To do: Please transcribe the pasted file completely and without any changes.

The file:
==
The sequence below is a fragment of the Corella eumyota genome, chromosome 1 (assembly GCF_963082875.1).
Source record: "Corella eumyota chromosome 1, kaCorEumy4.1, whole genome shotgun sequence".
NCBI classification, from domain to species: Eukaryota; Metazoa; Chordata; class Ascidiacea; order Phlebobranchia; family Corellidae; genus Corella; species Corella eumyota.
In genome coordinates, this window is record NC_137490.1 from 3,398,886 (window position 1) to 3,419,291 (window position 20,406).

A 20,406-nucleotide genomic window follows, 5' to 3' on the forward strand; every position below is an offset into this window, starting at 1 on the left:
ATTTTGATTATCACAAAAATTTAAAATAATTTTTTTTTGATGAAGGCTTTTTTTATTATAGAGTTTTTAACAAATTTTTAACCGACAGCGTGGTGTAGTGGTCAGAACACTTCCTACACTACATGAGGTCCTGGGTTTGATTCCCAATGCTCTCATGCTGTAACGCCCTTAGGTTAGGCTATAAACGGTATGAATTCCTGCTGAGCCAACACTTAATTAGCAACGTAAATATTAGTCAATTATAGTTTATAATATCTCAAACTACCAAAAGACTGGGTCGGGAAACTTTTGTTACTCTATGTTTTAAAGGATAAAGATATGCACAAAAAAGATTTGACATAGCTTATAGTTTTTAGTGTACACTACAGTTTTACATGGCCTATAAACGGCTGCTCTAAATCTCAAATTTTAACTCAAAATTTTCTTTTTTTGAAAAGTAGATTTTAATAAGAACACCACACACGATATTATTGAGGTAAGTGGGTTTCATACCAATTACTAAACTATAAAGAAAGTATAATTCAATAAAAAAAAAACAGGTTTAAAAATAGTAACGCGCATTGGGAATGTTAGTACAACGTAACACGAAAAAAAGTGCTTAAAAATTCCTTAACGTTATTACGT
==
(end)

The sequence below is a fragment of the Corella eumyota genome, chromosome 1 (assembly GCF_963082875.1).
Source record: "Corella eumyota chromosome 1, kaCorEumy4.1, whole genome shotgun sequence".
NCBI classification, from domain to species: Eukaryota; Metazoa; Chordata; class Ascidiacea; order Phlebobranchia; family Corellidae; genus Corella; species Corella eumyota.
In genome coordinates, this window is record NC_137490.1 from 3,398,886 (window position 1) to 3,419,291 (window position 20,406).

A 20,406-nucleotide genomic window follows, 5' to 3' on the forward strand; every position below is an offset into this window, starting at 1 on the left:
ATTTTGATTATCACAAAAATTTAAAATAATTTTTTTTTGATGAAGGCTTTTTTTATTATAGAGTTTTTAACAAATTTTTAACCGACAGCGTGGTGTAGTGGTCAGAACACTTCCTACACTACATGAGGTCCTGGGTTTGATTCCCAATGCTCTCATGCTGTAACGCCCTTAGGTTAGGCTATAAACGGTATGAATTCCTGCTGAGCCAACACTTAATTAGCAACGTAAATATTAGTCAATTATAGTTTATAATATCTCAAACTACCAAAAGACTGGGTCGGGAAACTTTTGTTACTCTATGTTTTAAAGGATAAAGATATGCACAAAAAAGATTTGACATAGCTTATAGTTTTTAGTGTACACTACAGTTTTACATGGCCTATAAACGGCTGCTCTAAATCTCAAATTTTAACTCAAAATTTTCTTTTTTTGAAAAGTAGATTTTAATAAGAACACCACACACGATATTATTGAGGTAAGTGGGTTTCATACCAATTACTAAACTATAAAGAAAGTATAATTCAATAAAAAAAAAACAGGTTTAAAAATAGTAACGCGCATTGGGAATGTTAGTACAACGTAACACGAAAAAAAGTGCTTAAAAATTCCTTAACGTTATTACGT